Haruspicy was practiced from 4000 (4000)–300 (300) BCE

See also


  1. ^ WA 92668 (britishmuseum.org).
  2. ^ four specimens are known to Güterbock (1987): CTH 547 II, KBo 9 67, KBo 25, KUB 4 72 (VAT 8320 in Vorderasiatisches Museum Berlin, for which see also George Sarton, Ancient Science Through the Golden Age of Greece (1952, 1970), p. 93, citing Alfred Boissier, Mantique babylonienne et mantique hittite (1935).
  3. ^ "it is possible that the mysterious Etruscan brought Babylonian hepatoscopy with them from Western Asia" George Sarton, Ancient Science Through the Golden Age of Greece (1952, 1970), p. 93
  4. ^ Suetonius, Divus Julius 81.


  • Walter Burkert, 1992. The Orientalizing Revolution: Near Eastern Influence on Greek Culture in the Early Archaic Age (Thames and Hudson), pp 46–51.
  • Derek Collins, "Mapping the Entrails: The Practice of Greek Hepatoscopy" American Journal of Philology 129 [2008]: 319-345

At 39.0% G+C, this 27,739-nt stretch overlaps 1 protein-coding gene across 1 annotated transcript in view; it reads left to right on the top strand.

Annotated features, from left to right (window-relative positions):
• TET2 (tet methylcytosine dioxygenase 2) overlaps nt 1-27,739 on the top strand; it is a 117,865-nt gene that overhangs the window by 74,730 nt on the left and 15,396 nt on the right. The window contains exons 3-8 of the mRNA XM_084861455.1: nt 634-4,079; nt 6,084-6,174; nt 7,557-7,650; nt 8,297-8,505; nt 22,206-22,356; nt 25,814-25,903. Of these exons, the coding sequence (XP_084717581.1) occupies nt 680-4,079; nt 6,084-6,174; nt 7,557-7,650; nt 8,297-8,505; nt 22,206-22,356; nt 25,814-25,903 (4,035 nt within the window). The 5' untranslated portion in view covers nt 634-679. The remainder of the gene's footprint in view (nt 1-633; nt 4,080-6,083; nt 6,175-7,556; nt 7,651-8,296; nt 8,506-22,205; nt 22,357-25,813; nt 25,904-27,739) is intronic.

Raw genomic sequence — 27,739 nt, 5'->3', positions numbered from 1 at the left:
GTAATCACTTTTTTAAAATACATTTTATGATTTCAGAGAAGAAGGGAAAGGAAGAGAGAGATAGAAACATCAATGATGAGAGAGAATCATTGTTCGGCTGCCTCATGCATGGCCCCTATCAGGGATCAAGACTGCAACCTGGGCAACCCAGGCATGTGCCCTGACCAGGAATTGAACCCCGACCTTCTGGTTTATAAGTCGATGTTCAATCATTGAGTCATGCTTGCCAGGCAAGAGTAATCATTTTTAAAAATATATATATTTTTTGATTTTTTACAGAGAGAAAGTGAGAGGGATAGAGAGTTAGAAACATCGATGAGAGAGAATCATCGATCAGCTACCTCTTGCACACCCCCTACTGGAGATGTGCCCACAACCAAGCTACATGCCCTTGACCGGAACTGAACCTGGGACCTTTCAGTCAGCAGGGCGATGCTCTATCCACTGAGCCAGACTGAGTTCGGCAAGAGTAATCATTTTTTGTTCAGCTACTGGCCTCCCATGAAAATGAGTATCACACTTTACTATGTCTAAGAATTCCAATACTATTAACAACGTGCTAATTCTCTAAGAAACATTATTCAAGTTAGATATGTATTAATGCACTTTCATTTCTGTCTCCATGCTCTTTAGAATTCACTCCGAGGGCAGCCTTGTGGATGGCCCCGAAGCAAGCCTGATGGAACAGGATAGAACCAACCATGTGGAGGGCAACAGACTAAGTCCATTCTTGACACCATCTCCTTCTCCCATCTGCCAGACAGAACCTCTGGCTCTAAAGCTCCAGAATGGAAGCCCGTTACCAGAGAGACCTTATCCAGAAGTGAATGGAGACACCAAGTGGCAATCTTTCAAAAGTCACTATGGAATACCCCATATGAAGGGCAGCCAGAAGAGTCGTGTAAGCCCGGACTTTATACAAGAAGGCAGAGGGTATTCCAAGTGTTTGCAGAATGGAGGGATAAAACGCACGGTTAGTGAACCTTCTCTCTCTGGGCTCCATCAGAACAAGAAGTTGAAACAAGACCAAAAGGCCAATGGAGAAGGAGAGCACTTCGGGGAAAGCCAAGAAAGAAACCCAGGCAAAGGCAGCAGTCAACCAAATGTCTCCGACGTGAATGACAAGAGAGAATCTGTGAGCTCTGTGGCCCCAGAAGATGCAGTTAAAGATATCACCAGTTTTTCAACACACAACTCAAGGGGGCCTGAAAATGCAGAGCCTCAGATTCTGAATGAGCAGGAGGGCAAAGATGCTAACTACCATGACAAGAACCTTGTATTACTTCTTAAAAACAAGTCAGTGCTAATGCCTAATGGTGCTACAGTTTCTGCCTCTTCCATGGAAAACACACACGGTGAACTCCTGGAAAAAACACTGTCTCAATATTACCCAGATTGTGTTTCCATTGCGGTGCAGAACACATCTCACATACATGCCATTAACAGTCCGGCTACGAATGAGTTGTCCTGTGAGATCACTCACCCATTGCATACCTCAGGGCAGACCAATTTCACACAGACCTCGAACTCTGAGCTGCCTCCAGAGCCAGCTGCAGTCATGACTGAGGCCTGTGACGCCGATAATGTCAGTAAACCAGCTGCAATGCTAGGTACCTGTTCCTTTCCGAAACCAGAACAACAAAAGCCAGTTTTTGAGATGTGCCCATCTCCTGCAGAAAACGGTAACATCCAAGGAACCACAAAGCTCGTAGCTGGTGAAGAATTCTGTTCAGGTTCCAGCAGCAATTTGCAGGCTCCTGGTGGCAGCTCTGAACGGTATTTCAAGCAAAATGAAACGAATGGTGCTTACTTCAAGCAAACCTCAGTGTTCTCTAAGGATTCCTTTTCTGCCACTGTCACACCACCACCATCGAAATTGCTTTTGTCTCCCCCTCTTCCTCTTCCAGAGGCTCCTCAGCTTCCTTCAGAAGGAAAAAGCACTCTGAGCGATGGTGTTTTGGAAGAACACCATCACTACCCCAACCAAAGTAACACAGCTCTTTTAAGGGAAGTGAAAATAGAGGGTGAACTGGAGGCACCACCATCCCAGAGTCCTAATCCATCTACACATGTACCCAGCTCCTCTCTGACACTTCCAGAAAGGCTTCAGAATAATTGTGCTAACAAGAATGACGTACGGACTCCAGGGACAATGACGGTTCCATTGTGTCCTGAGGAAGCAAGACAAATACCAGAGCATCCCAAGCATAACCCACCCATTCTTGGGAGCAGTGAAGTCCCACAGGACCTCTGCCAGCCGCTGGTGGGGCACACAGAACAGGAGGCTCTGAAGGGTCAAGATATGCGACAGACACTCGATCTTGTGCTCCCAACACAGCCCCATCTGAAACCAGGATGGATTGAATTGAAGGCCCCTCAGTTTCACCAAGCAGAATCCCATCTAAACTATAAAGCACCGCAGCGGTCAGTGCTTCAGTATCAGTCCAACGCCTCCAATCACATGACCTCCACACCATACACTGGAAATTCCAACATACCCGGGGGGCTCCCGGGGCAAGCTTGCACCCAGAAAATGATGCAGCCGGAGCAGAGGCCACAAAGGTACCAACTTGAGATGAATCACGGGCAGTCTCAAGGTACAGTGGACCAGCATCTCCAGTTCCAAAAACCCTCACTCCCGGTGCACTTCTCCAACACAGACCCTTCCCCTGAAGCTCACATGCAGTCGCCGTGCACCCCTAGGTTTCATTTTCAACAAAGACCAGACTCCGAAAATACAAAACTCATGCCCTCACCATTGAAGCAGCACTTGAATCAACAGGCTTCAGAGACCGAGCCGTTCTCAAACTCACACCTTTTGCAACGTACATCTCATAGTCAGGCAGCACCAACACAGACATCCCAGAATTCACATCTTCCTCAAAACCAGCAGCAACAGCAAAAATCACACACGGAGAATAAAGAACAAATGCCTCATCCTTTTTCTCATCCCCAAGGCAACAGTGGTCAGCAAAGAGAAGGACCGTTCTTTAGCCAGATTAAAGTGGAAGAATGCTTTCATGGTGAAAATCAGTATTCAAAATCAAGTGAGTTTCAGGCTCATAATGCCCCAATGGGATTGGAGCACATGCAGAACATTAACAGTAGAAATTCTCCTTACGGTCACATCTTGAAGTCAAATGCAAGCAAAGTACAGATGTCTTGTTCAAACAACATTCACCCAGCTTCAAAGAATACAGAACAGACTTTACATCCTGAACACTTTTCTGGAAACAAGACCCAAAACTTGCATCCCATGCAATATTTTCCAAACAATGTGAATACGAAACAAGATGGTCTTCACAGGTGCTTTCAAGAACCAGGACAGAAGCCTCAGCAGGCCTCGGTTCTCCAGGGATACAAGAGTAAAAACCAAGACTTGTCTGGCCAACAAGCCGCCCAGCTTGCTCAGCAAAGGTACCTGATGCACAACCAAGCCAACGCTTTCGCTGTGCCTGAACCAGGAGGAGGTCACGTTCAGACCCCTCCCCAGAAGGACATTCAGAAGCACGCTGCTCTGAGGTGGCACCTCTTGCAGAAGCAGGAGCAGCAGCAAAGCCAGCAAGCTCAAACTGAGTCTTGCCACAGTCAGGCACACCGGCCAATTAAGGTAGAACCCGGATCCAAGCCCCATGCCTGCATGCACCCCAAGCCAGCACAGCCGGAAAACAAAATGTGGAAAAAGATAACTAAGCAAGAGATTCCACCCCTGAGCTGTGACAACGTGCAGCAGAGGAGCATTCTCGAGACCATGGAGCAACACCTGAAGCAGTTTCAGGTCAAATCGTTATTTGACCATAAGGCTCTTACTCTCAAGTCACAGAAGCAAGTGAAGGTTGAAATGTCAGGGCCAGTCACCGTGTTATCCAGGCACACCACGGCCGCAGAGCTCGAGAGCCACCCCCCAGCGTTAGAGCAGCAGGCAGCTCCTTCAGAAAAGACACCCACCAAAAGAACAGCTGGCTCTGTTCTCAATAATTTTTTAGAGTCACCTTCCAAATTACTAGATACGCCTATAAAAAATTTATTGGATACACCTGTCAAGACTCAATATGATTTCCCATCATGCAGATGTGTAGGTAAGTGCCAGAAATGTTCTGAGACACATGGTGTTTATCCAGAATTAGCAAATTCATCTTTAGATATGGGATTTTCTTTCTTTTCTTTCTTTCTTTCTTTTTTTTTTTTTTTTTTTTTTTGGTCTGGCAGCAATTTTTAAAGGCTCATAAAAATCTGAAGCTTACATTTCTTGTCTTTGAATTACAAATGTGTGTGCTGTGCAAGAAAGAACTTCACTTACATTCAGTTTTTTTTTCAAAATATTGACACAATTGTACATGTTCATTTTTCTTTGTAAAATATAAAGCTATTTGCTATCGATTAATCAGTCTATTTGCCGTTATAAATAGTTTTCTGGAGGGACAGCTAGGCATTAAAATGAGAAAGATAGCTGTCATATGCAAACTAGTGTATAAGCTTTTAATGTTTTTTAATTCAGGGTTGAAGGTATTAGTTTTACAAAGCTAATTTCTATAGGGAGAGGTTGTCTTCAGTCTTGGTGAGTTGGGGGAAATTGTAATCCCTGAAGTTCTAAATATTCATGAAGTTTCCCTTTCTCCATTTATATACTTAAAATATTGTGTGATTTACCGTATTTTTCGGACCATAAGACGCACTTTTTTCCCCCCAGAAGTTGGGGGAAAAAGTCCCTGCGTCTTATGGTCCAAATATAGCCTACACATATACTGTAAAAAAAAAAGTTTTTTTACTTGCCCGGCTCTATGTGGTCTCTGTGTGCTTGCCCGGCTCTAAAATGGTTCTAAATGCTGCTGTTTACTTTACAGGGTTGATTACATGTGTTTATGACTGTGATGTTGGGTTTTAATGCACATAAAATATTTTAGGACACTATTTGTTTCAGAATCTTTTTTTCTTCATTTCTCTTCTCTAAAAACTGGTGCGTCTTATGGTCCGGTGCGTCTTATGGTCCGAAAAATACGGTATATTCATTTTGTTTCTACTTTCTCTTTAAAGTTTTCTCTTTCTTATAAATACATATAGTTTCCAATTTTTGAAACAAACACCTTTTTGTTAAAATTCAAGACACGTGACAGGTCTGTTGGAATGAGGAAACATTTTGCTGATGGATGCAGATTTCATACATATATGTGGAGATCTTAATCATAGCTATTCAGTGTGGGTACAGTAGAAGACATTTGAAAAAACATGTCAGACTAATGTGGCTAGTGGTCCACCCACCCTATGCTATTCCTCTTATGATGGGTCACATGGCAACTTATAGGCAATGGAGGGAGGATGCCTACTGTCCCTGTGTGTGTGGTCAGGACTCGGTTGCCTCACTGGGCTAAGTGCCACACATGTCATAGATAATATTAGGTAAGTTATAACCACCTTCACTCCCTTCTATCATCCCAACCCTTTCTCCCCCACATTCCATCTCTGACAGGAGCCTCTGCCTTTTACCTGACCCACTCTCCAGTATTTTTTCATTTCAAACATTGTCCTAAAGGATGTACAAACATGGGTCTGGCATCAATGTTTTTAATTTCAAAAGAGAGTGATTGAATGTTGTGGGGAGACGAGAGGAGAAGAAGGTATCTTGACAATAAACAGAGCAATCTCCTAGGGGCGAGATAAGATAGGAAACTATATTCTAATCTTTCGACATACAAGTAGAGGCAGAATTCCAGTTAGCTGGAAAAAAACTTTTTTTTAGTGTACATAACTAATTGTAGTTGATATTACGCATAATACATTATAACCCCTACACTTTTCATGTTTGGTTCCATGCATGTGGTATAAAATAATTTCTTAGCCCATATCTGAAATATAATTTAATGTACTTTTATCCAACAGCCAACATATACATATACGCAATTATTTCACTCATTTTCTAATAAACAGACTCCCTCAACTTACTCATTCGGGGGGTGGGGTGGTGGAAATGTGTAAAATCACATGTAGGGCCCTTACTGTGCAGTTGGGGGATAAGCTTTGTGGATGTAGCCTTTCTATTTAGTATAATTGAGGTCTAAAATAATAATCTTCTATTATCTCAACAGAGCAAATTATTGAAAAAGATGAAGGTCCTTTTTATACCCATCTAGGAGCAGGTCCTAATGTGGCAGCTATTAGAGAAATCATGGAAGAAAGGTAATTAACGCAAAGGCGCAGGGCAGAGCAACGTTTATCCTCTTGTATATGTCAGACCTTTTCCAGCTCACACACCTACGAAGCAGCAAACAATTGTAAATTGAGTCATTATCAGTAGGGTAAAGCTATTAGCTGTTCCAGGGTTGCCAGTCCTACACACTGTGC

• Marie-Laurence Haack, Les haruspices dans le monde romain (Bordeaux : Ausonius, 2003).
  • Hans Gustav Güterbock, 'Hittite liver models' in: Language, Literature and History (FS Reiner) (1987), 147-153, reprinted in Hoffner (ed.) Selected Writings, Assyriological Studies no. 26 (1997).[1]

External links

  • Haruspices, article in Smith's Dictionary of Greek and Roman Antiquities
  • Figurine of Haruspex, 4th Cent. B.C. Vatican Museums Online, Gregorian Etruscan Museum, Room III
  • l. Starr (1992). "Chapters 1 and 2 of the bārûtu". State Archives of Assyria Bulletin. 6: 45–53.